State College, PA - Centre County - Central Pennsylvania - Home of Penn State University

Heading Toward Retirement

by on September 28, 2014 6:00 AM

The old saying "ignorance is bliss" seems particularly fitting when it comes to retirement.

The news and reports sound dire, with many families very behind in their savings.

What is the current state of affairs for future retirees? What is the best path to catch up?

Let's start with the studies. Bankrate's 2014 survey of retirement savings shows disappointing results. Over 25% of those surveyed age 50 to 64 have yet to start saving for retirement.

The statistics are particularly bad for those without an employer retirement plan (401k, etc.). Per the Employee Benefit Research Institute, these workers tend to have less than $1,000 in savings and investments. The consensus among studies is that people without a company retirement plan are the worst prepared.

Otherwise, the data runs the gamut. From Rand Corp, that claims 70% of older Americans are prepared for retirement, to Boston College that concludes only 48% of households are prepared. Because each study denotes a different retirement cohort, it is difficult to get a clear picture of the success or failure of Americans' retirement plans.

To make it clearer, it is important for individuals to take control and prepare for their own retirement. Rather than reading generalized doom and gloom articles, take stock of where you are financially. With the help of an advisor, compile your retirement accounts, desires and dates to run a comprehensive calculator to determine what steps you need to make.

A calculator can help you see if you fall short and the advisor will help you to decide what to do with the information. You can always decide to retire later than anticipated, save more towards retirement or even lower your standard of living in retirement.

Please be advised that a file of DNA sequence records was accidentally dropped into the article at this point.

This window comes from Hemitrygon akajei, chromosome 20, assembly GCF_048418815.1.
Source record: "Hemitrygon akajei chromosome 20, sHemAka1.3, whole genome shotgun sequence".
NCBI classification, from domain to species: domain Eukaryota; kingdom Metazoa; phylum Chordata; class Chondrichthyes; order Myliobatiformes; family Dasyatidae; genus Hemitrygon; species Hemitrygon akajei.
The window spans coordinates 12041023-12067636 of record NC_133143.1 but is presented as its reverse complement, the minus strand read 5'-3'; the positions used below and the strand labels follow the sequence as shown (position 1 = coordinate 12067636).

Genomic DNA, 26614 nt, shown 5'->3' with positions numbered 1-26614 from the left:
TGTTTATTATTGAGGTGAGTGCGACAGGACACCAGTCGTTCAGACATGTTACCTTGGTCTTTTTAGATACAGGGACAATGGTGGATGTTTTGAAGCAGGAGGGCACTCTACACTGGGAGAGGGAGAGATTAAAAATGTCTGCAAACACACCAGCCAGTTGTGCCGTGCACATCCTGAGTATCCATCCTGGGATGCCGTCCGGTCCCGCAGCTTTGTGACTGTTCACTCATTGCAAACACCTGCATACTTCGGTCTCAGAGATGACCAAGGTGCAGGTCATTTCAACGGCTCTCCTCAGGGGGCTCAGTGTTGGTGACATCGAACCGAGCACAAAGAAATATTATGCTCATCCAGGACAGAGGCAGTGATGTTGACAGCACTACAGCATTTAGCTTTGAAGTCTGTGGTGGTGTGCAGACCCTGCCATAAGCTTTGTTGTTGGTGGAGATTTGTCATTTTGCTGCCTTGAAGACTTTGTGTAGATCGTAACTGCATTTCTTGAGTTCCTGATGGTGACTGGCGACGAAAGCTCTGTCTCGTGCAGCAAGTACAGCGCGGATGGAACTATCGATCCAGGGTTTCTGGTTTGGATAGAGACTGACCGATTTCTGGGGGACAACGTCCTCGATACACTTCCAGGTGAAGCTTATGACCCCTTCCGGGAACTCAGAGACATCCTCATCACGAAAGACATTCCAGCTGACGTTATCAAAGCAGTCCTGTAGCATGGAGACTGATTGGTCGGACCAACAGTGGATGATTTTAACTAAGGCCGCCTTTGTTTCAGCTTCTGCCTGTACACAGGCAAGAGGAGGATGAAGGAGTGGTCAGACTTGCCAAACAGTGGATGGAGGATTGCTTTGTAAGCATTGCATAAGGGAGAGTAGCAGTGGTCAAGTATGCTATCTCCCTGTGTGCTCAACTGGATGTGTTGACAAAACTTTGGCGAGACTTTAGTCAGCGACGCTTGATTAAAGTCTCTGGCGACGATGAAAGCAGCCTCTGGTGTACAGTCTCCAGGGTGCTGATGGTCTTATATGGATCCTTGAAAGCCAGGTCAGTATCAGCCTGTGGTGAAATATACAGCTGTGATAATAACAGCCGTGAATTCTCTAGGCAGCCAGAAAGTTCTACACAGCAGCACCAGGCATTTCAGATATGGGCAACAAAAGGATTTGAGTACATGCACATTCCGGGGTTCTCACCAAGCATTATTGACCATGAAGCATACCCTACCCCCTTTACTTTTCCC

There are several general things people typically fail to do that would help them move further ahead.

For those who do not have a retirement plan at work (who seem to be in the worst position, per many studies) or who are not eligible yet, you should continue to contribute toward retirement. For example, roll over your former employers' 401k(s) to an IRA and make contributions to that until you are eligible again for your employer's plan.

When you become eligible for your employer's plan, make your contribution the highest percentage you can (this way your contribution will increase when your pay does), particularly paying attention to any match your employer provides. An employer's match is the most significant return you can get on any investment so definitely take full advantage of it.

For low income workers, social security replaces a larger portion of their pre-retirement income. However, social security is based on your "average indexed monthly earnings during the 35 years in which you earned the most."

Therefore, if you have not worked 35 years, the zero years of earnings will count against you. In this instance, working longer to replace those zero years with earnings can make a large difference to your benefits. In addition, the longer you wait to take benefits, the better off you will be.

Eligible workers can claim as early as 62, but if you wait until age 70 (the latest age that you can start taking benefits), you increase your benefit by 8% for every full year after your full retirement age. The full retirement age (also called 'normal retirement age') for social security is 67 years of age for those born in 1960 or later.

To find out your social security situation, register on the social security website, At that website you can register for your social security statement and find out more details on social security in general.

In summary, you must plan and start as early as possible and put away as much as possible, particularly if you don't have a retirement plan through work. Otherwise, screenwriter Gene Perret's quote is applicable, "Retirement: It's nice to get out of the rat race, but you have to learn to get along with less cheese."


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Judy Loy, ChFCâ, is a Registered Investment Advisor and CEO at Nestlerode & Loy Investment Advisors, State College, Pa. A graduate of Penn State University, Loy has been with the firm since 1992, assisting clients with retirement planning, brokerage services and investment advice. She can be reached at [email protected]
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